Many recognise the significance of helping employees manage the most common reasons for absence – musculoskeletal issues and minor illnesses. However, conditions which do not have obvious visible symptoms, such as mental health issues, are becoming increasingly prevalent.
In fact, research in 2012 identified that two-fifths (42 per cent) of organisations in the UK have reported an increase in mental health problems such as stress, anxiety and depression amongst staff, particularly within larger and public sector organisations.
The CIPD’s absence management report suggests that one of the most common cause of long-term absence is stress. This can arise when an employee feels the demands of their work outweigh their ability to balance the pressures placed on them.
Employers can in the first instance help to guard against this by ensuring employees are equipped to do their job effectively and provided with adequate help to manage their workloads.
A recent tribunal case, Croft Vets v Butcher, has put the onus further on employers to maintain staff wellbeing, ensuring workloads are manageable and that sufficient employee health care provisions are in place.
In the Croft Vets v Butcher case an employee was given increased responsibility following expansion of the company. The extra workload resulted in the employee suffering with work-related stress. The employer referred them to a clinical psychiatrist who recommended they receive six psychiatric sessions at a cost of £750.
However, the employer did not act on this advice and the employee resigned with claims of constructive unfair dismissal, and failure to make ‘reasonable adjustments’. The Employment Appeal Tribunal agreed, setting a precedent for employers across the country.
In effect, the decision means that businesses, no matter their size or type, may now be required to fund the cost of private medical treatment as part of a ‘reasonable adjustment’ to help a member of staff return to work if their condition is a direct result of their employment.
Although employers will not be required to pay for all forms of private medical treatment, it may still result in considerable outlay.
This emphasises the need for employers to ensure the relevant measures are in place to manage and maintain the wellbeing of staff while at work. Failure to do this may mean potential costs to businesses.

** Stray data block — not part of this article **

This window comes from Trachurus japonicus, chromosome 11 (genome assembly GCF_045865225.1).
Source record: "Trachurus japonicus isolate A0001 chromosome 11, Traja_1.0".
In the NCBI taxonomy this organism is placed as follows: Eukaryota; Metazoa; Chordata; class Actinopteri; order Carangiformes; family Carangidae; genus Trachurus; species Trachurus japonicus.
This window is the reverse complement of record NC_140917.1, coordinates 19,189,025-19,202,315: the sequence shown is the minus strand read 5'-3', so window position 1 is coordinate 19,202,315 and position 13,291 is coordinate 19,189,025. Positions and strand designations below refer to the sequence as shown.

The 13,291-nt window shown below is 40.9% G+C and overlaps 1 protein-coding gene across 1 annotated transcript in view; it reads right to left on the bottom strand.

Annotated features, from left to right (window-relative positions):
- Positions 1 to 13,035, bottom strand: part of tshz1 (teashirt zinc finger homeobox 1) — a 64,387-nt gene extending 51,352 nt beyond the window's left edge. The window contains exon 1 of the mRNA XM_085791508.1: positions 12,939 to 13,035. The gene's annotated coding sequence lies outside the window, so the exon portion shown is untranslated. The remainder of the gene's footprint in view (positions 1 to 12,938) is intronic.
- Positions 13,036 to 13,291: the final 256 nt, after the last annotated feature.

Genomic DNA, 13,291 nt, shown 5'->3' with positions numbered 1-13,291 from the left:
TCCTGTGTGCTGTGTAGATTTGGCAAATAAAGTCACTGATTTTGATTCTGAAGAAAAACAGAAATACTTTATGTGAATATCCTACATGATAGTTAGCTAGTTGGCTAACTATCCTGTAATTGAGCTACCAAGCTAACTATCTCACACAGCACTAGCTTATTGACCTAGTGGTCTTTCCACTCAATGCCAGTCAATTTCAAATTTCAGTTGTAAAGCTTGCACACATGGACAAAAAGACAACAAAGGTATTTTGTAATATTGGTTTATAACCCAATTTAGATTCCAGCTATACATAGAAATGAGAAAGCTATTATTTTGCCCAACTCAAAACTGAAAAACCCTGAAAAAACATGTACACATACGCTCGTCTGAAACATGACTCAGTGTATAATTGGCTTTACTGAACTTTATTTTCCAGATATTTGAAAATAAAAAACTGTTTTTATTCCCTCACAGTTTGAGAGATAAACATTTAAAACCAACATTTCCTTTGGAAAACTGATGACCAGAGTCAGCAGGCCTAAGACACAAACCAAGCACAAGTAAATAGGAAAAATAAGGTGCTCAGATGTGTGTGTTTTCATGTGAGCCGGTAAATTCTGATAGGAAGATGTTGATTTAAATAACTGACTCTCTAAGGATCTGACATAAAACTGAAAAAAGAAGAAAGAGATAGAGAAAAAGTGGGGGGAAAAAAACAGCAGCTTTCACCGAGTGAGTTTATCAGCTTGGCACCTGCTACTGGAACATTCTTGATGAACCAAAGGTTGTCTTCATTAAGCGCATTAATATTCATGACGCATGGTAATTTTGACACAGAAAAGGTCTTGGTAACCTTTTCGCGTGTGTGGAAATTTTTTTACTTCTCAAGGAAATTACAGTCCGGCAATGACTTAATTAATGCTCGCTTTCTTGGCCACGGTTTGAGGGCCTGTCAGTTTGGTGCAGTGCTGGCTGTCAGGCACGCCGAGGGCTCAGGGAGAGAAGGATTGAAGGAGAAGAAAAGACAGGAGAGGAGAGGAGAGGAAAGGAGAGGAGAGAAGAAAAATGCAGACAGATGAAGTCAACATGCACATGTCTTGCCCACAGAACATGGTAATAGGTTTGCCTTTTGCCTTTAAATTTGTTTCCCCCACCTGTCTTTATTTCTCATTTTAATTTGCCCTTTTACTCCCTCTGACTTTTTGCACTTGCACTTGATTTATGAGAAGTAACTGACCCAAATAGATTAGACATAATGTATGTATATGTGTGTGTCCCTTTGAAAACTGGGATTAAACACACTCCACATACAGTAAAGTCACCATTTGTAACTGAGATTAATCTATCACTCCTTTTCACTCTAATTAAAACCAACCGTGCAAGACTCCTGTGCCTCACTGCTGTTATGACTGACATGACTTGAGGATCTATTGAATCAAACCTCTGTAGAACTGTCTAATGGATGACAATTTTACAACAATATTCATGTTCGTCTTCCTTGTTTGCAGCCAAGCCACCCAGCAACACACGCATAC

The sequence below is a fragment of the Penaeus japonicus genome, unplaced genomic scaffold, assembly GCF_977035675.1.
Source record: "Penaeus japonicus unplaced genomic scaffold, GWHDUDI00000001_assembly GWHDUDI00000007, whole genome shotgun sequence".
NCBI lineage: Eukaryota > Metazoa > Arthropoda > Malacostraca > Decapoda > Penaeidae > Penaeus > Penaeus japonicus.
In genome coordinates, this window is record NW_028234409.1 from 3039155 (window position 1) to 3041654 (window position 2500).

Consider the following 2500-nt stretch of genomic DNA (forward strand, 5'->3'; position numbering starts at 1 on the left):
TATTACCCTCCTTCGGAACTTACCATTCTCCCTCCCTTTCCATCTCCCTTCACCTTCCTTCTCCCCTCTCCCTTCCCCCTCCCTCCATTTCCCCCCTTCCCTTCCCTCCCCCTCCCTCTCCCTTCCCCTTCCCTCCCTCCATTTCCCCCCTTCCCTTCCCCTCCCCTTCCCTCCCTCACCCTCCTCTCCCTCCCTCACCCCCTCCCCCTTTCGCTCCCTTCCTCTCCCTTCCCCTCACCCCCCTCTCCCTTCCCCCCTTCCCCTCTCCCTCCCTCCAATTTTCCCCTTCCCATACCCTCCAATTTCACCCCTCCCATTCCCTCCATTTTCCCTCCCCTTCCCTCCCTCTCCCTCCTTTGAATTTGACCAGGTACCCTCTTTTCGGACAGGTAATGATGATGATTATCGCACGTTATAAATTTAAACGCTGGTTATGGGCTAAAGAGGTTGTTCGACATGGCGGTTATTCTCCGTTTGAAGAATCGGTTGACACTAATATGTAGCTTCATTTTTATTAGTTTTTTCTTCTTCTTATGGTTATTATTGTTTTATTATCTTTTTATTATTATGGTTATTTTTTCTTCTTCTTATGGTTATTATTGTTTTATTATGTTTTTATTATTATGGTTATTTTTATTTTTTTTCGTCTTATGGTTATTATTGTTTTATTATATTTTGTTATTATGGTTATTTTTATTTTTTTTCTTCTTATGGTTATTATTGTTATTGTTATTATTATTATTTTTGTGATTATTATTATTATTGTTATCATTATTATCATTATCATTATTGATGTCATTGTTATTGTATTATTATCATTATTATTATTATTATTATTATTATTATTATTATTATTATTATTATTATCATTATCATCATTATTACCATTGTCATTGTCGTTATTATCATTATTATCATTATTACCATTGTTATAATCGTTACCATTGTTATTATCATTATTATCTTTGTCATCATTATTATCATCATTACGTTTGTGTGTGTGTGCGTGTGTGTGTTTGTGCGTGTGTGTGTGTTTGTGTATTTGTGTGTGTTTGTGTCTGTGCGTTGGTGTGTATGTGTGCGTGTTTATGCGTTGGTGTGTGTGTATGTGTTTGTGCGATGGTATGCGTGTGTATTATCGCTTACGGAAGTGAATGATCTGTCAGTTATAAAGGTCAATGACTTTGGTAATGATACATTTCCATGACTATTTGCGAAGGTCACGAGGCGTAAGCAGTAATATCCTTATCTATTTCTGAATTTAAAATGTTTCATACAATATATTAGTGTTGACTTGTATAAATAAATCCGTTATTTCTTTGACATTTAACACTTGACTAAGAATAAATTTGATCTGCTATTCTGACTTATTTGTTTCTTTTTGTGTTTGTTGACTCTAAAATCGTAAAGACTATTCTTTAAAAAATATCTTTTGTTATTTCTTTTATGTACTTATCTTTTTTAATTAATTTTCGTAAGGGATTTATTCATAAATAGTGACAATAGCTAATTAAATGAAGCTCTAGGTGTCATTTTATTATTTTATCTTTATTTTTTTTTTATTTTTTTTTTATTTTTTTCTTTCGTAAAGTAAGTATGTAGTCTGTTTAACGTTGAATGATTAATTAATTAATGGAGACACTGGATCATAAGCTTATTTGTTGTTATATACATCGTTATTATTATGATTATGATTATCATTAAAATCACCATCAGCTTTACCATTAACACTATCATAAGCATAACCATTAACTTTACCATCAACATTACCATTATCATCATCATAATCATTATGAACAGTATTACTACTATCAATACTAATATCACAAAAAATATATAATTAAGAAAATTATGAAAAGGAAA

Providing employees with a way of managing their healthcare needs can help reduce absence levels while ensuring businesses do not fall foul of the employment tribunal ruling.
A health cash plan which incorporates access to a counselling service not only provides employees help with everyday healthcare costs, but it can also be used to address stress related illnesses.
Engage Mutual’s one fund health cash plan provides holders with access to a confidential 24hr helpline manned by qualified counsellors, who are on hand to provide support and advice.
This service is complimentary and callers are entitled to unlimited telephone sessions without any impact on the annual health cash plan allowance. If further assistance is required they will be referred to a counsellor for face-to-face help. The employee is then able to claim back all, or a proportion of the cost, depending on their claim allowance.
Health cash plan counselling services provide help and support to assist an employee through a difficult time. Making this sort of help available to employees offers an element of protection to the employer too, helping to look after the interests of both parties.
David Castling corporate sales manager at Engage Mutual Tel: 0800 028 6247 www.engagemutual.com/onefund